SyndicationEdit

After its cancellation, Filmways and Paul Henning's company sold the show to CBS. Its distribution has changed hands over the years due to corporate changes involving Viacom, which in 2006 split into two separate companies. Today CBS Television Distribution handles syndication.

The Technicolor (1965–70) episodes were shown in syndication for many years after the show's cancellation. However, the rights to the black-and-white (1963–65) episodes were not resolved and they were not included in the syndication package until recently when the Me-TV Network began broadcasting the black-and-white (1963–65) episodes on Tuesday July 12, 2011. On Thursday July 21, 2011 the black-and-white episode airings were short lived and Me-TV started airing the color episodes once again.

Petticoat Junction was one of the first shows to be broadcast on TV Land, which did air two black-and-white episodes on occasion. The show did not air on cable television since it left the network in 1999, until it was picked up by MeTV.

Unlike its sister shows Green Acres and The Beverly Hillbillies, Petticoat Junction has not enjoyed a healthy second life in syndication. Conversely, both Green Acres and particularly The Beverly Hillbillies have rarely left the airwaves since their 1971 cancellation.

DVD releasesEdit

Some of the black-and-white episodes from Season One are now in the public domain, their copyrights having lapsed. As a result, there have been numerous releases on discount DVDs of a group of these episodes (although with generic bluegrass-like theme music instead of the familiar opening and closing music, which is still under copyright).

The Paul Henning Estate holds the original film elements to the episodes in question, and in 2005 allowed 20 black-and-white episodes from Season One to be officially released on DVD in an "ultimate collection" via MPI Home Video. This release features the first 20 episodes of the series, excluding the Christmas episode. The Christmas-themed episode was released by MPI Home Video in a separate release together with the Christmas-themed episode from The Beverly Hillbillies on October 25, 2005.[6]

On December 16, 2008, CBS Home Entertainment (distributed by Paramount) released the Complete First Season on DVD, with new interviews with cast members, commercials from the original broadcasts, and the original opening and closing theme song. The Complete Second Season was released on July 7, 2009, concluding the black-and-white episodes of the series. (Beginning with the third season, the show switched to color for the remainder of the series.) It, too, contained the original theme song, as well as introductions and an interview from two cast members.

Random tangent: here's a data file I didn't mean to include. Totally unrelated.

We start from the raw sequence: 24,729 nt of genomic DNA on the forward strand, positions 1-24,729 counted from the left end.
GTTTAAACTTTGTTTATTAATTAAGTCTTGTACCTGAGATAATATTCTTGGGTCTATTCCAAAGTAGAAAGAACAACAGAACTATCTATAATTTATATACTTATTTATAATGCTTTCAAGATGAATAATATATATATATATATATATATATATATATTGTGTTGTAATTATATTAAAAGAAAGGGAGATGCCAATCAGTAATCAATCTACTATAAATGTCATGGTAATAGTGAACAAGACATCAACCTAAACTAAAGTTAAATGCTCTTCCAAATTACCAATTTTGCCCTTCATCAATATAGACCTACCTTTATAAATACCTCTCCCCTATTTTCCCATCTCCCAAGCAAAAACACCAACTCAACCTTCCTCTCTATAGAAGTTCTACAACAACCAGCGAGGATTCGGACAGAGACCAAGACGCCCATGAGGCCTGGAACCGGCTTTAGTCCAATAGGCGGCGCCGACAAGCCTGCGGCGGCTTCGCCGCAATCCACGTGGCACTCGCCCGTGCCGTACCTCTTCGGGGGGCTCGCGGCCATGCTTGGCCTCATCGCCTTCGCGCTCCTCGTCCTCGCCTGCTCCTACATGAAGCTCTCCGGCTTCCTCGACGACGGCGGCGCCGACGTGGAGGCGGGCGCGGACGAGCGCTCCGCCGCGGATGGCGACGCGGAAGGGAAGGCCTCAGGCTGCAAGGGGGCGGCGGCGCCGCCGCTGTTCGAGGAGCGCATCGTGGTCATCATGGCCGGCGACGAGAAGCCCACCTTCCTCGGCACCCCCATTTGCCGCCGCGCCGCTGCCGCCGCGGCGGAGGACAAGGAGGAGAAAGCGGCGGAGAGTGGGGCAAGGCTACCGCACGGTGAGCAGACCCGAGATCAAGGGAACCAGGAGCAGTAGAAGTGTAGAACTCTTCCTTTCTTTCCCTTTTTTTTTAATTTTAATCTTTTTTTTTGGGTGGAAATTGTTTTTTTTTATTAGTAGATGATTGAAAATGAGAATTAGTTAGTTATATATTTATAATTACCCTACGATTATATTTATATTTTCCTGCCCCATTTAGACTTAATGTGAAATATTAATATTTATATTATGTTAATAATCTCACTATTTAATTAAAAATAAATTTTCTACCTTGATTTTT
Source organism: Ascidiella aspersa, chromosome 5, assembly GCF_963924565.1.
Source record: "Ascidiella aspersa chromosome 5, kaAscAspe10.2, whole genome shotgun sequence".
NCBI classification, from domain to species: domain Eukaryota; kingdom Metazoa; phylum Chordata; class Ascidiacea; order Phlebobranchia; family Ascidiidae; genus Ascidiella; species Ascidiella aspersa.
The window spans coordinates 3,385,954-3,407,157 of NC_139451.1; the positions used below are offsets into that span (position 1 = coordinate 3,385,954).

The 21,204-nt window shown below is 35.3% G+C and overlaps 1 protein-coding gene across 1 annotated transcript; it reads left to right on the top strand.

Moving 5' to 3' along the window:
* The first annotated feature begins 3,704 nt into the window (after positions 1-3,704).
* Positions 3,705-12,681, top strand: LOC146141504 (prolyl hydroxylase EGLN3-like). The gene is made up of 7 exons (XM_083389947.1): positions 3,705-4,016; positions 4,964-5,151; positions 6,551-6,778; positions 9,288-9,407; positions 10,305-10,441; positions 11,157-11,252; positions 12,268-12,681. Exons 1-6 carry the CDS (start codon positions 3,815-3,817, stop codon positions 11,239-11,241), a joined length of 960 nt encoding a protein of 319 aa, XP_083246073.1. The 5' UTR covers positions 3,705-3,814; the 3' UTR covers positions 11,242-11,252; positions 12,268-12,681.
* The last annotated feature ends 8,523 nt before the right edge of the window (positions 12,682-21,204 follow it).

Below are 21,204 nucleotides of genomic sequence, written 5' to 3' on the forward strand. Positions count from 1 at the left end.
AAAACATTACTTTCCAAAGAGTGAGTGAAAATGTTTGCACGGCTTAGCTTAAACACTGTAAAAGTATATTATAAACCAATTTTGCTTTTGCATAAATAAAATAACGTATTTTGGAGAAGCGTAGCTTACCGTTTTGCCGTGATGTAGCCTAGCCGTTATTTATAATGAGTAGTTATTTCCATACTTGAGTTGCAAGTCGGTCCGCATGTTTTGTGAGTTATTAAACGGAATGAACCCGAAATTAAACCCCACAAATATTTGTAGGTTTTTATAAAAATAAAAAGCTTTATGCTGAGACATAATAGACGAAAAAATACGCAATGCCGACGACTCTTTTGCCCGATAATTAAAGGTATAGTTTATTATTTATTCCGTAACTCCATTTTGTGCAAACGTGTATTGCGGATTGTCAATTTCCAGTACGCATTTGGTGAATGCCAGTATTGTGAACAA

Although marketed as The Official ... Season, the backs of the boxes mention edits. On The Official First Season rear box, the studio mentions that some episodes are edited and that some music has been changed. Similarly, on The Official Second Season rear box, the studio mentions that those episodes are edited as well, but it does not mention any music substitutions.

The rights to the show are held by CBS Television Distribution.

DVD Name Ep# Release Date
Petticoat Junction – Ultimate Collection 20 August 30, 2005
Petticoat Junction – The Official First Season 38 December 16, 2008
Petticoat Junction – The Official Second Season 36 July 7, 2009

Episode listEdit

Main article: List of Petticoat Junction episodes

Crossovers with Green AcresEdit

The following is a list of Petticoat Junction episodes featuring characters from Green Acres. Only those that debuted on Acres before Junction are counted.

Season Three
  • Episode 2: "The Baffling Raffle" - Oliver Wendell Douglas, Lisa Douglas
  • Episode 3: "The Dog Turns Playboy" - Oliver Wendell Douglas
  • Episode 4: "The Good Luck Ring" - Oliver Wendell Douglas, Lisa Douglas
  • Episode 5: "Joe Carson, General Contractor" - Oliver Wendell Douglas, Lisa Douglas
  • Episode 6: "Bobbie Jo's Sorority" - Oliver Wendell Douglas, Lisa Douglas
  • Episode 7: "A Doctor in the House" - Oliver Wendell Douglas
  • Episode 8: "Hooterville-A-Go-Go" - Oliver Wendell Douglas, Lisa Douglas
  • Episode 10: "Betty Jo Goes to New York" - Oliver Wendell Douglas, Lisa Douglas
  • Episode 13: "Uncle Joe Plays Post Office" - Oliver Wendell Douglas
  • Episode 19: "Yogurt, Anyone?" - Oliver Wendell Douglas
  • Episode 21: "The County Fair" - Mr. Haney
  • Episode 29: "Kate Bradley, Peacemaker" - Oliver Wendell Douglas
  • Episode 32: "The Young Matchmakers" - Lisa Douglas
Season Four
  • Episode 1: "Young Love" - Eb Dawson
  • Episode 5: "The All-Night Party" - Eb Dawson
  • Episode 11: "The Runt Strikes Back" - Eb Dawson
  • Episode 13: "The Santa Claus Special" - Eb Dawson
  • Episode 26: "Author! Author!" - Eb Dawson
Season Five
  • Episode 3: "One Dozen Roses" - Eb Dawson
Season Six
  • Episode 4: "The Valley Has a Baby" - Oliver Wendell Douglas, Lisa Douglas
  • Episode 14: "The Ballad of the Everyday Housewife" - Lisa Douglas
Season Seven
  • Episode 3: "The Other Woman" - Mr. Haney
  • Episode 9: "A Most Momentous Occasion" - Mr. Haney

Broadcast historyEdit

NOTE: The most frequent time-slot for this series is in bold text.

  • Tuesday at 9:00 pm on CBS: September 24, 1963—June 9, 1964
  • Tuesday at 9:30 pm on CBS: September 22, 1964—May 9, 1967
  • Saturday at 9:30 pm on CBS: September 9, 1967—April 4, 1970

Nielsen ratingsEdit

  • October 1963–April 1964: #4/30.3
  • October 1964–April 1965: #15/25.2
  • October 1965–April 1966: #21/22.3
  • October 1966–April 1967: #23/20.9 (tie)
  • October 1967–April 1968: Not in the Top 30
  • October 1968–April 1969: Not in the Top 30
  • October 1969–April 1970: Not in the Top 30

AudioEdit

See alsoEdit

ReferencesEdit

  1. ""Petticoat Junction" (1963)". IMDb. http://www.imdb.com/title/tt0056780/. Retrieved 2009-10-08. 
  2. http://www.austinchronicle.com/screens/2000-08-18/78317/
  3. Weiner, Ed; Editors of TV Guide (1992). The TV Guide TV Book: 40 Years of the All-Time Greatest Television Facts, Fads, Hits, and History. New York: Harper Collins. p. 173. ISBN 0-06-096914-8. 
  4. "Charles Lane (I) – filmography". IMDb. http://www.imdb.com/name/nm0485272/. Retrieved 2009-10-08. 
  5. Episode 6 "Please Buy My Violets"
  6. http://www.mpihomevideo.com/the_petticoat_junction_and_beverly_hillbillies_ultimate_christmas_collection/

External linksEdit